About a year ago, I started noticing that whenever I took my daughter to the playground, she was no longer drawn to the swings, the slides and the monkey bars.
Instead, Elly would invariably drift away to start building “fairy gardens.” She’d collect acorns, scraps of moss, dandelion tops, pinecones and bits of barks — all arranged just so in the hollow of a tree for the fairies that she’s sure colonize the playground when kids leave. (And who’s to say she’s wrong about that?)
Now, when winter hits, our playground visits tend to dip. And so I thought I’d take her to make a terrarium — basically, a fairy garden, inside of a jar, that she could keep — to tide her over until spring returns.
We headed to Artemisia, an impossibly lovely little store in southeast Portland that’s dedicated to all things terrarium.
There are plenty of already made terrariums to see on the shelves, and we spent a good 15 minutes poking around, marveling at the intricacy of the displays, taking notes and getting inspired.
Pro tip: They’ve got glass containers for sale, but consider bringing your own to keep costs down. Any wide-mouthed Mason jar will do; so will old vases and bottles.
When you’re ready to start, choose a succulent plant from the tempting trays that are set out. Succulents flourish in terrariums because they need very minimal water; just a spoonful or two, every few weeks. There are fuzzy miniature cacti, and aloe plants and plants that look like strands of fat sweet peas — finding a favorite is tricky.
Nearby, there are flour sacks full of different colors of sand — glittery jet black, clamshell pink, pearly white, even a glittery green. My daughter loved scooping up the sand with a doll-sized pitcher, just enough to make a base layer of white at the bottom of her jar, then adding another layer of green, for an Easter egg effect.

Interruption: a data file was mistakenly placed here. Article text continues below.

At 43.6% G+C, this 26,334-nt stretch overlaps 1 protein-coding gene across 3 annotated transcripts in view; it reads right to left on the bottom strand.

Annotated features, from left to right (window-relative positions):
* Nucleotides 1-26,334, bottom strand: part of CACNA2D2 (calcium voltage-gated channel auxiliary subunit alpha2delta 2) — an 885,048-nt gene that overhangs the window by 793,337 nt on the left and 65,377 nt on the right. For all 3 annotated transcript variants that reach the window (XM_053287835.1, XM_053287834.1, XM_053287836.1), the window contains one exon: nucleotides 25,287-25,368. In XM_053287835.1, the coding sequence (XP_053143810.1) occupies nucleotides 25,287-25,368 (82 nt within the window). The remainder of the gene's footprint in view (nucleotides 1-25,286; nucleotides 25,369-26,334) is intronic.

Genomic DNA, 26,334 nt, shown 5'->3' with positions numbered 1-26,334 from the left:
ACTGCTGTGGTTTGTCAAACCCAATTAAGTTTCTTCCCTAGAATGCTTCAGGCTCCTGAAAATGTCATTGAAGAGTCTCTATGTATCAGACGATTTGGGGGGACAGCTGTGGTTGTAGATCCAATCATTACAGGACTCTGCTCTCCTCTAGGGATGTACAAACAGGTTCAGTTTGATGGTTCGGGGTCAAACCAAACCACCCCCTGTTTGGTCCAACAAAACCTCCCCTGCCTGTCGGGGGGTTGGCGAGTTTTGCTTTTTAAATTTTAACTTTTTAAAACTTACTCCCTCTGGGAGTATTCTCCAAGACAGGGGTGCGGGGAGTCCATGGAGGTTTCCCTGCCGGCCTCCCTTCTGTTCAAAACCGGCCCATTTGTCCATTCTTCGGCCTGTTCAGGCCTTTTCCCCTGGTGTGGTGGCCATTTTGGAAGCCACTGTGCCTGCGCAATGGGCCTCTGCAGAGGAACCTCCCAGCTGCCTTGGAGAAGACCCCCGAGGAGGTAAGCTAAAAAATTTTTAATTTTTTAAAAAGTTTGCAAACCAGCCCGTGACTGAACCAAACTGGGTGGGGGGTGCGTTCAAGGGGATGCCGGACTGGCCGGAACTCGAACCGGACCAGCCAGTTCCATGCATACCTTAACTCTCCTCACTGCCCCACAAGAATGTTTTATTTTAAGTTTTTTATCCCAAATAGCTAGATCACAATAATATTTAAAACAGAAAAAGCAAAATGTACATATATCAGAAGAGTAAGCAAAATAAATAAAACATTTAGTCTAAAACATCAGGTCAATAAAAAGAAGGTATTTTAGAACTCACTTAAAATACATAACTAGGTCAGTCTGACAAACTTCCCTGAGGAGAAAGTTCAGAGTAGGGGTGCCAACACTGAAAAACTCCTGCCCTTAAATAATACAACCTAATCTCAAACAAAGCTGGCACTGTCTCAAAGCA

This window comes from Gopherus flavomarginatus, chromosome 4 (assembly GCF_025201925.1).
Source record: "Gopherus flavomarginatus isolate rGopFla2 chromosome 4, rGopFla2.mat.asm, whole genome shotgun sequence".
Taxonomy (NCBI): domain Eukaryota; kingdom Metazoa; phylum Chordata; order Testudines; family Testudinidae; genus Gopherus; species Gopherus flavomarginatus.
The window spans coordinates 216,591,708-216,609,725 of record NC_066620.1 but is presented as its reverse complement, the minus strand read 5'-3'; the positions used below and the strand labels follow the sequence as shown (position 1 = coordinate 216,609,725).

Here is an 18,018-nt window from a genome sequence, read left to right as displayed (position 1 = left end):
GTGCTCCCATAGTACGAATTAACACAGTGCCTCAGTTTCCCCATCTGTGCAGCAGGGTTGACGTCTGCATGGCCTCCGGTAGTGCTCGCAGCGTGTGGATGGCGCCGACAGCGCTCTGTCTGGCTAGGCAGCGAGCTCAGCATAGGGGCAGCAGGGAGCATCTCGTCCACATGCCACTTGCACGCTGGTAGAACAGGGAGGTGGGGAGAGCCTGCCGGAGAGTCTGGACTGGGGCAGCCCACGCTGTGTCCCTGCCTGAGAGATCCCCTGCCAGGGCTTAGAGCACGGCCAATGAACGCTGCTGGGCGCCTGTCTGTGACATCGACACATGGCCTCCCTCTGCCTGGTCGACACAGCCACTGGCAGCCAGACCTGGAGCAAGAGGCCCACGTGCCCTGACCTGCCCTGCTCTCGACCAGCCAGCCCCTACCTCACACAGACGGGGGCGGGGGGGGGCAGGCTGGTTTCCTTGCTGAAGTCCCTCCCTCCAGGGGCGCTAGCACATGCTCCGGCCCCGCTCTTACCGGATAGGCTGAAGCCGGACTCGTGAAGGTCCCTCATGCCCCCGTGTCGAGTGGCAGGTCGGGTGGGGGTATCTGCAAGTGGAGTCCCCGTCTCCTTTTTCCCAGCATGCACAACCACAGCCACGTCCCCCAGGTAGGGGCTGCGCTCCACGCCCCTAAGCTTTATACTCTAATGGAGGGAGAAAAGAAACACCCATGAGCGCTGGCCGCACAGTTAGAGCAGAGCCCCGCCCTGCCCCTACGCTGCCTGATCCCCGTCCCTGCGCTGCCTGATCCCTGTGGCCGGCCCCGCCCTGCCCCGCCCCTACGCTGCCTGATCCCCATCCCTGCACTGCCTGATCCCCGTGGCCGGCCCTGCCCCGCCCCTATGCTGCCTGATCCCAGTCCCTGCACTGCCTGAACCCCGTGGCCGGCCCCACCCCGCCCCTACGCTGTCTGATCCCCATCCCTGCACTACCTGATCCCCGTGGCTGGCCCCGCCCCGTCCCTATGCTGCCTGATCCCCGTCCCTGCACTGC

Next, move over to the wooden tables, where filigreed silver plates are set up at each station, the better to catch any excess dirt or sand that might escape as you build your container garden.
Careful to preserve the fragile roots, we surrounded our succulents with carefully poured-in layers of sand, using chopsticks to flick away any stray pebbles that clung to the plant.
Once the plants are snugly in the sand, the real fun begins. The owners of Artemisia have carefully placed shells, rocks, crystals, pebbles, mosses, and even tiny starfishes around the work space, and we had great fun picking and choosing just the right touches to go inside our mini-ecosystems. (Bonus: it’s great fine motor-skills practice. Kids ages 3 and up will love making terrariums, Artemisia’s staffers say, though younger kids will need closer monitoring. )
It’s tempting to keep going, but less is more — edit yourself, for the best final product. Or, take a tip from Elly: Decide that the fairies would prefer one pebble of each color, and proceed accordingly.
Elly couldn’t stop looking at her terrarium when we were finished, and I was pleasantly surprised that it had only cost about $10 a person — $4 for the plant, another $2 for the sand, and the rest for all those colored pebbles and shells. Paired with a cup of tea and a cookie across the street at Crema Bakery, it made for a very civilized afternoon out.
And when we got home, Elly insisted on leaving her terrarium on the front porch. All the better, she said, for the fairies to find it.
Artemisia, 110 SE 28th Ave. Open daily 10:30 a.m.-6:00 p.m.
Other PDX terrarium spots:
3811 N. Mississippi Ave. Open daily 11 a.m.–7 p.m.
Birds & Bees Nursery
3709 SE Gladstone St. Monday-Saturday, 10 a.m. – 6p.m., Sunday, 11 a.m.–5 p.m
3070 SE Division St. Tuesday-Saturday, 12 p.m.–6 p.m.